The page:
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Something to keep in mind when extremists of any camp insist that this or that book should never be read because the author was a (insert ideologically based insult here)...

(no subject)

Date: 2019-03-10 07:10 am (UTC)
From: (Anonymous)
Censorship is a sign of weakness and fear, and this is true of both the Nazi book burners of the 1930's and the liberoid book banners of today. Those who are confident and sincere in their beliefs aren't afraid of debate in the marketplace of ideas.

(no subject)

Date: 2019-03-10 02:50 pm (UTC)
From: (Anonymous)
Would I be correct in assuming that a lot of that is going on in the US these days? A sad state of affairs, if so. I have not noticed it in Canada; however, the media here are even more rabidly anti-"alternative medicine" than usual these days due to fears of measles making a comeback (via the US).

(no subject)

Date: 2019-03-10 11:59 pm (UTC)
From: (Anonymous)
Wow - that is breathtaking! The closest thing I can think of up North is the controversy surrounding the continuance of "To Kill a Mockingbird" in the Grade 10 English curriculum(it has been a cornerstone of Grade 10 English for at least 40 years, because I studied it when I was in high school). Of course it is "controversial" due to race issues/language (white/black/indigenous). Why not throw the baby out with the bathwater? Who cares if it is a brilliant piece of literature? (Beats the pants off that other high school English cornerstone "Wuthering Heights" if you ask me!)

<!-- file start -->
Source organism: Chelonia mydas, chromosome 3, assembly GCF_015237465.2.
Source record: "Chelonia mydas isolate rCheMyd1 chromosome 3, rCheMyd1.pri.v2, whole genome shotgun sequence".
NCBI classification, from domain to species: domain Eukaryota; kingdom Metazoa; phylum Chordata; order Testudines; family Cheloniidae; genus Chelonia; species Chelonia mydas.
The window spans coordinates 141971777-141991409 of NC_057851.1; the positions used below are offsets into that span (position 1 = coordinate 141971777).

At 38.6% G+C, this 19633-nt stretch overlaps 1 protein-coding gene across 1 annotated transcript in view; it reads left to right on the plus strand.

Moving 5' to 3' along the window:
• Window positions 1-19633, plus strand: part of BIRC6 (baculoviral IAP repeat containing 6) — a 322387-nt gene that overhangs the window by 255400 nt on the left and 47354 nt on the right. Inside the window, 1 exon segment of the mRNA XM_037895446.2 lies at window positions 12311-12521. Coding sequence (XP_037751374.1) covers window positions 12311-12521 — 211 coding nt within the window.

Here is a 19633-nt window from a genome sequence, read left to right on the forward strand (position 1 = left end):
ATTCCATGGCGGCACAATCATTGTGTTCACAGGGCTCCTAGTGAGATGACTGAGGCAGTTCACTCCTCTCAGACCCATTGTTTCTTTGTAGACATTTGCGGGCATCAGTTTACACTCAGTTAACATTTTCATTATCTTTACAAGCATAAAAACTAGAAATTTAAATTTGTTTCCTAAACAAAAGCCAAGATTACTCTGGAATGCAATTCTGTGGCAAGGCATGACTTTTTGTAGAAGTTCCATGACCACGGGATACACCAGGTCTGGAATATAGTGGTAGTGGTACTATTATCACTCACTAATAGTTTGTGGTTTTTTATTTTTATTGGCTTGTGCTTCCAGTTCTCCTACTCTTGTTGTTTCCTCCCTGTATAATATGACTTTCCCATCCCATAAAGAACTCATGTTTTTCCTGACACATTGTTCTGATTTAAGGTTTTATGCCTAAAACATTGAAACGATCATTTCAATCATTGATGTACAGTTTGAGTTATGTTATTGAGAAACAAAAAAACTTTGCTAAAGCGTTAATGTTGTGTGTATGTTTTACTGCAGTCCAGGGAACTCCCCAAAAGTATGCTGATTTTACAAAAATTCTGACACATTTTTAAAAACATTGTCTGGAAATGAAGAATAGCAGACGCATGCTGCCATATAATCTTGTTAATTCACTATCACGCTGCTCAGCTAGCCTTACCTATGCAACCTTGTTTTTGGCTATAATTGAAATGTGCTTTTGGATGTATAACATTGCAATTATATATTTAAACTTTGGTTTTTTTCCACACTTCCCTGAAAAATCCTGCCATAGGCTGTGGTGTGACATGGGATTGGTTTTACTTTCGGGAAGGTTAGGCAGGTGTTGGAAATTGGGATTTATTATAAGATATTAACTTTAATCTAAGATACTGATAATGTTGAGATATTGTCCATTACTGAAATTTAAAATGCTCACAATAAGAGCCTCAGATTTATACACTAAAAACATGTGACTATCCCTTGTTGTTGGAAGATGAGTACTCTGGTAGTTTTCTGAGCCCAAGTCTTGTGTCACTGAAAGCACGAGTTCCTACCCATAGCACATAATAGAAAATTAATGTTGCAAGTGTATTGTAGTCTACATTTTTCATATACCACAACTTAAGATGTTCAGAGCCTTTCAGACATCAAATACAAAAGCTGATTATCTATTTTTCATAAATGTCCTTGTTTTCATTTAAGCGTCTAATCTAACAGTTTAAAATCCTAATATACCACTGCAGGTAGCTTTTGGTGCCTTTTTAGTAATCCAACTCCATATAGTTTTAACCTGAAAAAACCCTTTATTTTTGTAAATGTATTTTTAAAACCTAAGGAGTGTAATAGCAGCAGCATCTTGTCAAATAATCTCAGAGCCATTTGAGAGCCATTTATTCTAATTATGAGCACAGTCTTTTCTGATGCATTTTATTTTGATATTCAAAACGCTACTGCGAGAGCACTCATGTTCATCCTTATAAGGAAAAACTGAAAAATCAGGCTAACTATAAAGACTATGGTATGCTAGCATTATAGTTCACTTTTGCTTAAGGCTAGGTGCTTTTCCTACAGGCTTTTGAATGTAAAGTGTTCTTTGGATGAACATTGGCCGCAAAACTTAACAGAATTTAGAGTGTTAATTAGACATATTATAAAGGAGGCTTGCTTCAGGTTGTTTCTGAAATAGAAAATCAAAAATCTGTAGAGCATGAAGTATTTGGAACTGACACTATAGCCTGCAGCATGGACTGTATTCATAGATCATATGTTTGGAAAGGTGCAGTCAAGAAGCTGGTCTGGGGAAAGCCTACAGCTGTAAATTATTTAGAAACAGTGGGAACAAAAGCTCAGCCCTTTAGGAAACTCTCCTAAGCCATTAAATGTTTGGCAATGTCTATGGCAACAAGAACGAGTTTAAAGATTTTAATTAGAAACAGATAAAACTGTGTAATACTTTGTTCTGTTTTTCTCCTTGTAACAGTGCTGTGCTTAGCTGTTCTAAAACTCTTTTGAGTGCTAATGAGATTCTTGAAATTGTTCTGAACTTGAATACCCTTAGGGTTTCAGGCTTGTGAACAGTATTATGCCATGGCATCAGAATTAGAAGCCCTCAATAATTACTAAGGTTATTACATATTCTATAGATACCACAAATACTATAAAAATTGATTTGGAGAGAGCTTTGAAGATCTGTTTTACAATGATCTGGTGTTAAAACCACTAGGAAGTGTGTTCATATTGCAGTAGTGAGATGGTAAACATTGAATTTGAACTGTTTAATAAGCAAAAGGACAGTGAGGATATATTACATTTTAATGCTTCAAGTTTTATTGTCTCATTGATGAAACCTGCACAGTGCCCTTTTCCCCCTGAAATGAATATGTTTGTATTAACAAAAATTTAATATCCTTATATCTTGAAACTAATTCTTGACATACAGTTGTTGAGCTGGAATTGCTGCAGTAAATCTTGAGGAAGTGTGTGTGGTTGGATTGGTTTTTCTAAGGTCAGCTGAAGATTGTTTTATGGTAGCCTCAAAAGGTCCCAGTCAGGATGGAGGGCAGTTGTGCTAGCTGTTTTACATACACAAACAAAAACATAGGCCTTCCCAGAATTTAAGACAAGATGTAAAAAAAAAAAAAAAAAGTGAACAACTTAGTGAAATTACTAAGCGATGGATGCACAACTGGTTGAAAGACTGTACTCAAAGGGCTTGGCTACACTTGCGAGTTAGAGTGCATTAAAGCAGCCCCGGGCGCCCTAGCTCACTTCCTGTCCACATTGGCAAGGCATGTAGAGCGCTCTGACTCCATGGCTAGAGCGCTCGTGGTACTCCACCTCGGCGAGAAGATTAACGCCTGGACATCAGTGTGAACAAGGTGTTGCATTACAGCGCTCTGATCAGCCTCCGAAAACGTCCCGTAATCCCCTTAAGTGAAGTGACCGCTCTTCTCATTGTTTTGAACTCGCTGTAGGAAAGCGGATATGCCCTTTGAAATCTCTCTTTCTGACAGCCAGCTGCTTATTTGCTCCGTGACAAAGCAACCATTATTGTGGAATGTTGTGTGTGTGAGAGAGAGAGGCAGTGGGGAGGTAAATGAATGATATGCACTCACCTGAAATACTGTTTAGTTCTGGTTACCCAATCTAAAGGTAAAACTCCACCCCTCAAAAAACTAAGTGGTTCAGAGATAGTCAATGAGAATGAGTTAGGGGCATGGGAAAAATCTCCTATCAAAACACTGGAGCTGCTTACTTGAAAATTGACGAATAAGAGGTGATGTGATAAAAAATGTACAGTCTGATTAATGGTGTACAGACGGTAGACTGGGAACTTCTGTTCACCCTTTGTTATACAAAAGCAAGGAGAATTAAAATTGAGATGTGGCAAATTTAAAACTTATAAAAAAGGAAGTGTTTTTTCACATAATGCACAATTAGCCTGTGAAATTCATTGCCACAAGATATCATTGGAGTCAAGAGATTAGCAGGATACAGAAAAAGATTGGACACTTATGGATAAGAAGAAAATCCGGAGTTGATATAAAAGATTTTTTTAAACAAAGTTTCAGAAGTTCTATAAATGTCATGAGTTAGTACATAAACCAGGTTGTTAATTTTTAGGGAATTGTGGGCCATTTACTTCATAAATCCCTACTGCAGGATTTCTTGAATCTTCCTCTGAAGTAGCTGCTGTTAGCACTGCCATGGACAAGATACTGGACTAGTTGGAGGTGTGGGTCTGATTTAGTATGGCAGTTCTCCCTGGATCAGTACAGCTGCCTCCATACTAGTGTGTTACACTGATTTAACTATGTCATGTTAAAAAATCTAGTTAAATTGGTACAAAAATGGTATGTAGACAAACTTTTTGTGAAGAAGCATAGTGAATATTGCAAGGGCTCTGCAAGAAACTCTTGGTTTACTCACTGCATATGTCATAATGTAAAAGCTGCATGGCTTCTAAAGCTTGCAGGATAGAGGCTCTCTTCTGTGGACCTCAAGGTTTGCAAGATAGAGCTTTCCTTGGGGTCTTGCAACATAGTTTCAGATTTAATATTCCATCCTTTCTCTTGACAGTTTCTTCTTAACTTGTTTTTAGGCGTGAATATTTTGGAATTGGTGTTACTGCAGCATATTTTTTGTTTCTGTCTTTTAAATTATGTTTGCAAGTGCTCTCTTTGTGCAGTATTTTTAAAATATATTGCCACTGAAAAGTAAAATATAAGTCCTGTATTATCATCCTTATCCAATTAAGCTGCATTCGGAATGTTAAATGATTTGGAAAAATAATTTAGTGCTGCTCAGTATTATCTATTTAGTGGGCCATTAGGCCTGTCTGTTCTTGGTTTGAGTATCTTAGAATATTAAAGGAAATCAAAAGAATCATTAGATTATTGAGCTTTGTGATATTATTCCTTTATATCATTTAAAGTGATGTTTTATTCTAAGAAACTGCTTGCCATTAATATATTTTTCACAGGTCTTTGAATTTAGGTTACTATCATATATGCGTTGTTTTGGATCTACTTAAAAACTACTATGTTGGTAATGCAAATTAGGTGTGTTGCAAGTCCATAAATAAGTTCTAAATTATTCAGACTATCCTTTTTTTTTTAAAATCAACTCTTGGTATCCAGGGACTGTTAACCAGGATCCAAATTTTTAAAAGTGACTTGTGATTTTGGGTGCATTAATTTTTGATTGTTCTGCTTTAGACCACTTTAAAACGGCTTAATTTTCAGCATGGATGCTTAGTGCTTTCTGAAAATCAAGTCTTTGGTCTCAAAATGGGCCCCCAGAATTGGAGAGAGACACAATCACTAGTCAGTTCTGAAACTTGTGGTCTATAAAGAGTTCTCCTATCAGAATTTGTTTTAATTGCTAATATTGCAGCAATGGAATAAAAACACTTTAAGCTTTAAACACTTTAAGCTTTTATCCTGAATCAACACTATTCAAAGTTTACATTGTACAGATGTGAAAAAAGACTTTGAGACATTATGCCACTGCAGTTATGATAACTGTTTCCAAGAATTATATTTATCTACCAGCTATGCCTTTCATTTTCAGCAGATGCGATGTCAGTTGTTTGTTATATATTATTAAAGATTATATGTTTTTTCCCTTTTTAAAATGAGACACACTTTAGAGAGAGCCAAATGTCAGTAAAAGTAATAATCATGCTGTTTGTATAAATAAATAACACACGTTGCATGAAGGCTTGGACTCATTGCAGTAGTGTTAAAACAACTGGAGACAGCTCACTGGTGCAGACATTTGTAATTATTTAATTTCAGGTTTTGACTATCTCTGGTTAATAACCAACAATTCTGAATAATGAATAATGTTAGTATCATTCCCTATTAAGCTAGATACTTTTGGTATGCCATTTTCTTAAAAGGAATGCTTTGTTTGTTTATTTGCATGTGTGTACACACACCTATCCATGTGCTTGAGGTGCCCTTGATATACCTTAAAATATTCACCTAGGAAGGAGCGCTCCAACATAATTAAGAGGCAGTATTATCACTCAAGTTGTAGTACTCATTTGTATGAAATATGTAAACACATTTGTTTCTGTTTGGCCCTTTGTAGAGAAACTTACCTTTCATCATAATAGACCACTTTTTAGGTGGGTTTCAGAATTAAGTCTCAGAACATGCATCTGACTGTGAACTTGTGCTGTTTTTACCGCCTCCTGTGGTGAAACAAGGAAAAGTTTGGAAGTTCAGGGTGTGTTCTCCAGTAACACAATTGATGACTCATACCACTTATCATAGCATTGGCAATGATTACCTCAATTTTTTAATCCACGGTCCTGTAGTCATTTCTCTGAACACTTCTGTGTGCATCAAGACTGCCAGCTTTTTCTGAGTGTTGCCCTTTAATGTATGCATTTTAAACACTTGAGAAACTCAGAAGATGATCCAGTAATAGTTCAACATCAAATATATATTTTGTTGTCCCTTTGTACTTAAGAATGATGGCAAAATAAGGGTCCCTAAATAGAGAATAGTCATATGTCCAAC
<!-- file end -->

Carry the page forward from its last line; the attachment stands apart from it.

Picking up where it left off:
(no subject)

Date: 2019-03-11 01:36 am (UTC)
From: (Anonymous)
I don't think its accurate to say its been put on a list of banned books. I also don't believe the reason you cited is the only one. For example multiple uses of the saying "The only good Indian is a dead Indian" in her work was cited in the decision to change the name of the Laura Ingalls Wilder award.

https://www.theguardian.com/books/2018/jun/26/american-librarians-laura-ingalls-wilder-award

I did mention this last time the subject came up on your blog.

Now to be clear, I think those books are fine, understood in the context of the time they were written. However, I don't begrudge people who decide its something they don't want to expose their kids to or name their awards after.

(no subject)

Date: 2019-03-11 11:42 am (UTC)
From: (Anonymous)
That is a funny thing about characters in a book: everything the characters do and say is not necessarily what the author wants to do and say personally.

If the opposite is true, we should ban all books with a villain!

Lovecraft and the World Fantasy Award

Date: 2019-03-11 08:26 am (UTC)
From: (Anonymous)
They made a similar decision with the World Fantasy Award, which used to be a bust of HPL. It's more defendable since Lovecraft was a raging racist and bigot even according to the norms of his time. I still think it's a bad decision. Revisisionism of the history of your field is rarely a good idea.